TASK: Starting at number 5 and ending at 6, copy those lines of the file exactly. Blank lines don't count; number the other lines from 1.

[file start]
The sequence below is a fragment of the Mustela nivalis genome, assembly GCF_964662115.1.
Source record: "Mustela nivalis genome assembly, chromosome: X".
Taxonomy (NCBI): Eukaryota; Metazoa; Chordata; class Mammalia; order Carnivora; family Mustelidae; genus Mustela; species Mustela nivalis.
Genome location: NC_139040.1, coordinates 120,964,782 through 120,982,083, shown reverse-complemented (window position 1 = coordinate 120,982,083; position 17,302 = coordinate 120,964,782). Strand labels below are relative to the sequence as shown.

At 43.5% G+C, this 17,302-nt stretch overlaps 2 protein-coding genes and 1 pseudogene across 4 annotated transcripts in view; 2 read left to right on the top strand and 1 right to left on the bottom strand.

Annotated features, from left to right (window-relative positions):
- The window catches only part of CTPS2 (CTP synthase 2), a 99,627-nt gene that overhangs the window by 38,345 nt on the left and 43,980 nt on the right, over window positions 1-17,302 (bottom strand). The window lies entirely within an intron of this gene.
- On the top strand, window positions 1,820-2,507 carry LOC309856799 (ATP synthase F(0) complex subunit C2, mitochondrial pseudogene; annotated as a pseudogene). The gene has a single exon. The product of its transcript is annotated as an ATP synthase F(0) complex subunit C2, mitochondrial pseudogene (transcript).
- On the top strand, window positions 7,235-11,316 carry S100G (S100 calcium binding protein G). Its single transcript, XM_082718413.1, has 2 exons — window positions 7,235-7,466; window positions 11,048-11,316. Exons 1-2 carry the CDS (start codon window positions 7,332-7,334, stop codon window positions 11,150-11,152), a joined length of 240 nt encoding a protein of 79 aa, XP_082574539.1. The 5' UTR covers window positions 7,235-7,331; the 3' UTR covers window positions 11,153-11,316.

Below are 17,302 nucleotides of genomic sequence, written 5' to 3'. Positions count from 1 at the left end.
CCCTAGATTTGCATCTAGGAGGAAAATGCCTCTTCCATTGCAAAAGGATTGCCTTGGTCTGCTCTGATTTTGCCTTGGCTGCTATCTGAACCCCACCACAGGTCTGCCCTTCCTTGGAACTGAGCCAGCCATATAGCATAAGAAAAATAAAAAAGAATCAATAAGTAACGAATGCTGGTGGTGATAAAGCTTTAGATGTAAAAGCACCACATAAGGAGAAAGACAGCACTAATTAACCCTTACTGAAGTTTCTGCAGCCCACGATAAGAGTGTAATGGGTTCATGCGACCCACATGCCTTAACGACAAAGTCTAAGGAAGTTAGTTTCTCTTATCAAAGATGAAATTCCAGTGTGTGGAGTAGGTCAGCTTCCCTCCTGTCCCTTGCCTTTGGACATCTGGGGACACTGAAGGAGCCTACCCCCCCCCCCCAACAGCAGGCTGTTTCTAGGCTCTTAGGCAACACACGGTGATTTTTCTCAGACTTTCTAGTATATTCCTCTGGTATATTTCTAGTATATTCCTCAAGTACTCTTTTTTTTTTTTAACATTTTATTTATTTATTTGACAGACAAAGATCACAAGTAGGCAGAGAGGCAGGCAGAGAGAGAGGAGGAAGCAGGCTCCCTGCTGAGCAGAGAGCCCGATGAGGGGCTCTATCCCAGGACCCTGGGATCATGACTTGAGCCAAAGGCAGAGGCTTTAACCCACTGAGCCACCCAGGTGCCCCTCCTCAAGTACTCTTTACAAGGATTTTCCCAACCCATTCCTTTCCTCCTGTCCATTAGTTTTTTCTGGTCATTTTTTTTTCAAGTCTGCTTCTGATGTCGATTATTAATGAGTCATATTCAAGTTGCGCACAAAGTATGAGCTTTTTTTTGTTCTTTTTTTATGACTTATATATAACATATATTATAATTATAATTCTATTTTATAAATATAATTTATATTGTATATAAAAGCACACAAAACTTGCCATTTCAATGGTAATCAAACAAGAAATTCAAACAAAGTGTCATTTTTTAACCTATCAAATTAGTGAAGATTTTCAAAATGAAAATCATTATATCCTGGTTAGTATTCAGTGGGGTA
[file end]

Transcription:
At 43.5% G+C, this 17,302-nt stretch overlaps 2 protein-coding genes and 1 pseudogene across 4 annotated transcripts in view; 2 read left to right on the top strand and 1 right to left on the bottom strand.

Annotated features, from left to right (window-relative positions):